Three of the four commercial clusters are low–rise L–shaped structures divided into stalls of about eighteen–hundred square feet apiece. These were to serve as the usual locations for video–game rental franchises, pet supplies, lesser fast–food outlets, mortgage offices to sentence the working people to thirty years of monthly payments, and urgent care medical offices because the closest hospital was an hour away. A few brave local entrepreneurs would have leased the dregs for nail parlors and liquor stores, and the largest spot in each strip would have been reserved for an anchor tenant such as a drug store chain or medium–sized supermarket filled with freezer aisles of microwave meat suppers and corn–syrup cakes.

If this sounds dismal, you must remember the sites were also littered with construction debris and knocked–over portable toilets and the carpet of broken glass that appears whenever a structure is left alone for too long. But our founders here, the indefatigable Ursula and Ishiko, had a vision.

The biggest structure was a concrete–panel “big box” that would have housed an electronics and television store, or something of the kind. I almost wrote “Circuit City” but realized you would probably not remember that chain once seen at the crossroads of every exurban tract in America. This building was so charmless that many assumed it would be ignored, perhaps painted in colorful murals over time. What would one do with such an awful, unnatural thing?

The founders saw the triple gaping maw where the semi–trucks would have deposited the gadgets and gizmos from Asia, and computed the direction of the winds and the path of the sun through the seasons. The front of the building was utterly incomplete, with a fifty–foot–long hole missing the tall plastic and glass portico where the consumers would have entered. On the sides were a few human–sized doorways, minus the doors. It so happened that the morning sun kept the concrete hull filled with light until the heat of the Mojave midday, and the three vertical slots in the western wall provided a golden afternoon light that in summertime would last until the first stars appeared.

“The tender plants and flowers that would be scorched by direct desert sun, we’ll put them along these east and west openings,” Ishiko declared. “The center of the building will be our common house in the heat of the day, when all the other desert animals have the sense to go to their burrows.”

And that is what they did with this unloved ruin. While the faceless architects of this monstrosity never intended to leave it open to the elements, by sheer dumb luck the grid they created was roughly aligned with both the sun’s path and the usual movement of the wind — it is breezy, but the gusts that send sand and dust and Russian thistle tumbling across the land never quite get inside. In the center of the huge cube, when the days top a hundred degrees Fahrenheit, it is possible to rest in comfort. Anyone who ever struggled to clear their busy mind for meditation here has been assisted by this cool concrete shelter during the broiling, sleepy afternoons.

As for the low–rise strips, these are the dormitories. They can be sweltering by day but always cool down at night. They are likewise chilly when the rare winter snows fall, but this is a relatively mild climate and anyone with a decent sleeping bag or wool blanket would sleep comfortably. So far, the small numbers of this community have left people more “personal space” than they probably ever had before the collapse. Each slot in the L–shaped strips could have accommodated fifty or sixty eaters or buyers, and now they are apartments shared by no more than ten denizens. The glass panel entrance walls were complete and intact in all but a couple of these cells, providing plenty of light and views of the surrounding desert.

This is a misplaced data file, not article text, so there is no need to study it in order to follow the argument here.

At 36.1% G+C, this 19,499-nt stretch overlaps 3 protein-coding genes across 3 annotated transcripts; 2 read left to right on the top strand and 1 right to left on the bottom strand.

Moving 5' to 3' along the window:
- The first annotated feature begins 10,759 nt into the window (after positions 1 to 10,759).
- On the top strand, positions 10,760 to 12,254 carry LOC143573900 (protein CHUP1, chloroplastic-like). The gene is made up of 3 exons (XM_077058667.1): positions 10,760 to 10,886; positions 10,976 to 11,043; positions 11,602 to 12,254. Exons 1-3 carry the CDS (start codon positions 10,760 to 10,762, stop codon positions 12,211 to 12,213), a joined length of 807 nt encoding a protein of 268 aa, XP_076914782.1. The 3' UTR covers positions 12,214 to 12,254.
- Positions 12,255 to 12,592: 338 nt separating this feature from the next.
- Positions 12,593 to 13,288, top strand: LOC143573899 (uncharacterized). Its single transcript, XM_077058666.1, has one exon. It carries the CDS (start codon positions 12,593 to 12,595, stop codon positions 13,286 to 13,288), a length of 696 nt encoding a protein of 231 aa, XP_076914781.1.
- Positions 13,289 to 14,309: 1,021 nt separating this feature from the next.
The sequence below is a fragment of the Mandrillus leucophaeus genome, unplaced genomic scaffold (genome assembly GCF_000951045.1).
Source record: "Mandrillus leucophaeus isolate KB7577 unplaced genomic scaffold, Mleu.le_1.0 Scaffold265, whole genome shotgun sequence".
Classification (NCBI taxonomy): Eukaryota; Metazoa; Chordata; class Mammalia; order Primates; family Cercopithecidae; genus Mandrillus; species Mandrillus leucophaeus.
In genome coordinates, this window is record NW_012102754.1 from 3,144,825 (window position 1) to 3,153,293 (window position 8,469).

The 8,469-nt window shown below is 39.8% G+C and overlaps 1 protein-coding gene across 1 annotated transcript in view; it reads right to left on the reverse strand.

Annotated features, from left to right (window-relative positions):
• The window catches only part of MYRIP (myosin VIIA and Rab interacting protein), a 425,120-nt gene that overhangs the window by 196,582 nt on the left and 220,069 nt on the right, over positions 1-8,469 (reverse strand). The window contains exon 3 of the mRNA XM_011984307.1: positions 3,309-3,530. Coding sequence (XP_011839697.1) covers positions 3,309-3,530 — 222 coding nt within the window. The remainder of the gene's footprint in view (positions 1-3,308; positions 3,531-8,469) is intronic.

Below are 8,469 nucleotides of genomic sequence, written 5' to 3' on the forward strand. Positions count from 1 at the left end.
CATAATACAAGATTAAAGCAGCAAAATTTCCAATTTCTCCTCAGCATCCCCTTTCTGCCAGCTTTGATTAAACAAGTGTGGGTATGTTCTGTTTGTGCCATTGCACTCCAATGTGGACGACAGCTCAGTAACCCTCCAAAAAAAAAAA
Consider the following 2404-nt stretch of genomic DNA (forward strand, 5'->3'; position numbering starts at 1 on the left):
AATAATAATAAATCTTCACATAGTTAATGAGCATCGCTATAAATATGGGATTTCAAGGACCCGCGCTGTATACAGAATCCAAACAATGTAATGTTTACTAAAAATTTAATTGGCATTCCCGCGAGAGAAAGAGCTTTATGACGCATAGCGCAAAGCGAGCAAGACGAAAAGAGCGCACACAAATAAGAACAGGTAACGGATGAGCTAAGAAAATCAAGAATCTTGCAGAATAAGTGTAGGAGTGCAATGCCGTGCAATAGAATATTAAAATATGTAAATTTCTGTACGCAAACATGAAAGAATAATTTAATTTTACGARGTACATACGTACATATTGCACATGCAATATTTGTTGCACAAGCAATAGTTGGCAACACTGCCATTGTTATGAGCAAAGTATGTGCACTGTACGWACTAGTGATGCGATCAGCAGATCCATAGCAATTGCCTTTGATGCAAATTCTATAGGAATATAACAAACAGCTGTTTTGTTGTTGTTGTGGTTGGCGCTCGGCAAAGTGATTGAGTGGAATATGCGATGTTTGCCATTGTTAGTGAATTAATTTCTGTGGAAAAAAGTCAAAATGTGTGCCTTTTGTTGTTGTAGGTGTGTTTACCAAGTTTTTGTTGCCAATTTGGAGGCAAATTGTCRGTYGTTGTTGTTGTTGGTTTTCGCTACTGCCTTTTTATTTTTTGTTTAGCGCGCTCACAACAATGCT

Ursula followed the example set in the big box by placing the other crops in proximity to the three storefront strips, so that all were protected in various measures from the extremes of the sun, saving much work in installing the kinds of cloth and plastic crop covers you’ve seen when fragile things are grown in the desert. In every way, they have put these existing structures to noble and beautiful uses.

This community at Mojave Narrows has been our model for so many new communities, because even where abandoned housing tracts are in short supply or have already been claimed by others, deserted strip malls can still be found.

Here I have told you of three very different examples, yet all adhere to B’s instructions and to the spirit of Yarrow. As you prepare to lead others in the founding of new communities, keep these images in your mind — and keep your mind open to entirely new ways of looking at that which has been discarded by the old system.

Remember what B said when he was challenged about the use of these vulgar developments, and the people asked why it wasn’t better to build new things of “sustainable materials” and all that: “The house that hurts the Earth the least is the house that’s already there.”



Dignity by Ken Layne

Ken Layne is known to Internet readers as the editor of Tabloid.net, SPLOID, the LA Examiner and Wonkette, but his new novel “Dignity” is a gripping denunciation of online media and the “void of the screen.” His first novel, the darkly comic thriller “Dot Con,” focused on the greed of 1990s’ Silicon Valley. His non-fiction account of walking the California coastline during the Great Recession, “The Left Coast,” will be published by Harper Collins in 2012.

 Reproduced with permission